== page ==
As I have long advocated, the solution for this is not only to build municipal fiber networks like UTOPIA, but to regulate all data, telephone, and television providers that would otherwise run their own lines to your house, into using these systems as well.  Incumbent telephone and cable companies wouldn’t otherwise spend millions lobbying and suing municipalities that take networking into their own hands if they had no choice but to use these systems as well.  In addition, problems like “net neutrality” become moot when you can dump your limiting ISP for another who gives you more freedom.  This is not where we are currently headed.  I have had a chance to listen to and question FCC representatives about the national broadband initiative.  It continues to be too little, too late.  If XMission can only provide limited Internet service to residential customers in the future it will continue to survive on its business class services.  Yet, it will be all of us who lose when local ISPs are run out of business, or can no longer provide service to the home.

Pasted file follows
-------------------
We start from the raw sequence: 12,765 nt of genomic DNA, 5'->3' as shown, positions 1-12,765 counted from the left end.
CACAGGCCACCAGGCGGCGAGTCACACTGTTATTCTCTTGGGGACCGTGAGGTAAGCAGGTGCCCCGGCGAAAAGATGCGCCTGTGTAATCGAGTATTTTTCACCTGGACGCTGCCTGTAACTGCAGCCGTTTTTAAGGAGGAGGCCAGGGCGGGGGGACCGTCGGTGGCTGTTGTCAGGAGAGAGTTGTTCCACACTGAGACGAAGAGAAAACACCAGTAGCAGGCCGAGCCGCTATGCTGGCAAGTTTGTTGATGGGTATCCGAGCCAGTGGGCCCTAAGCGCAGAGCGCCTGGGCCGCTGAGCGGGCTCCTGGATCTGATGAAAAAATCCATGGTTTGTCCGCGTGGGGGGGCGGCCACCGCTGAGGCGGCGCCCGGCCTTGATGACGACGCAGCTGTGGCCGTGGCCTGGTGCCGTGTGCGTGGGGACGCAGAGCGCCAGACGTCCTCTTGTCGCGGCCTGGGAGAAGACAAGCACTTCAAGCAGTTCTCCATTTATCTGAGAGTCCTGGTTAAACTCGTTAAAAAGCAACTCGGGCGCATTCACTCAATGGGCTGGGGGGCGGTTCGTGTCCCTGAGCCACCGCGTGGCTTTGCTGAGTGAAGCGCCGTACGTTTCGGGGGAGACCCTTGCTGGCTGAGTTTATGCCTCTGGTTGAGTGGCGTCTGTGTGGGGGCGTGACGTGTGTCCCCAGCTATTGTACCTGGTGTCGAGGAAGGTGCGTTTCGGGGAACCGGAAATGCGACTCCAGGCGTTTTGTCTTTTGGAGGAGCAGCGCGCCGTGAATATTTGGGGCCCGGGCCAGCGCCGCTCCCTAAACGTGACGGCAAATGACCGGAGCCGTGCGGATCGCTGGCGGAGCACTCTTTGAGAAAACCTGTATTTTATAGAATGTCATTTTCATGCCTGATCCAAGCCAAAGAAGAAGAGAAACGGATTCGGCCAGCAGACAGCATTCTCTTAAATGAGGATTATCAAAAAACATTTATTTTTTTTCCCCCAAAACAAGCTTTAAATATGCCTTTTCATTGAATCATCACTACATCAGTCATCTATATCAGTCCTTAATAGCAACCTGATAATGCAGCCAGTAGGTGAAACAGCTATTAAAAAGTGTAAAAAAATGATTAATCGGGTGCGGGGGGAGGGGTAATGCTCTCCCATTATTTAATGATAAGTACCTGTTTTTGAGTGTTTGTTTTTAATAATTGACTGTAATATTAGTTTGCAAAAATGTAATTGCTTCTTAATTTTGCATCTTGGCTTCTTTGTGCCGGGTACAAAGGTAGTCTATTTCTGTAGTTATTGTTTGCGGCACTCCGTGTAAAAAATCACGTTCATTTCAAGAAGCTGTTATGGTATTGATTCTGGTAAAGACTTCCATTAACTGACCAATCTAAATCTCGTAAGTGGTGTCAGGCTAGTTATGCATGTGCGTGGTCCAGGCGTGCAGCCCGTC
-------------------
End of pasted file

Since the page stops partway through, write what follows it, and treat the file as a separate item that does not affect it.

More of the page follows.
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38 thoughts on “Qwest, XMission, and DSL

  • This is why I detest Qwest and give them as little of my money as I can. sighs I would almost literally kill for some other way to get Xmission service into my house, but right now there’s nothing, and no sign of anything on the horizon. Springville seems to have no interest in Utopia or other similar projects.

    My only hope at this point is to build a house somewhere that does have Utopia, but that’s years away still.

  • John Brooks says:

    As customers of Qwest and XMission, is there anything we can do? SLC won’t be paying for UTOPIA any time soon, and the only real alternative to some Qwest-derived connection is Comcast.. which may be worse. I hate being limited to 3mbit/640kbit, but I would rather keep XMission.

    What about legally? Is this activity from Qwest a violation of antitrust and anti-competitive laws? There is certainly no doubt about their status as a monopoly over copper lines in the area.

  • Alex Esplin says:

    I agree. As a XMission/Qwest DSL customer in south Provo, there have been numerous times I’ve really wanted to switch to a faster internet connection. The fact that I pay QWest $33/month for copper in order to have my XMission DSL connection makes it even harder. Every time I almost jump ship to fiber (the much-juggled iProvo is supposedly available in my neighborhood), however, I hear another horror story about Veracity/Broadweave.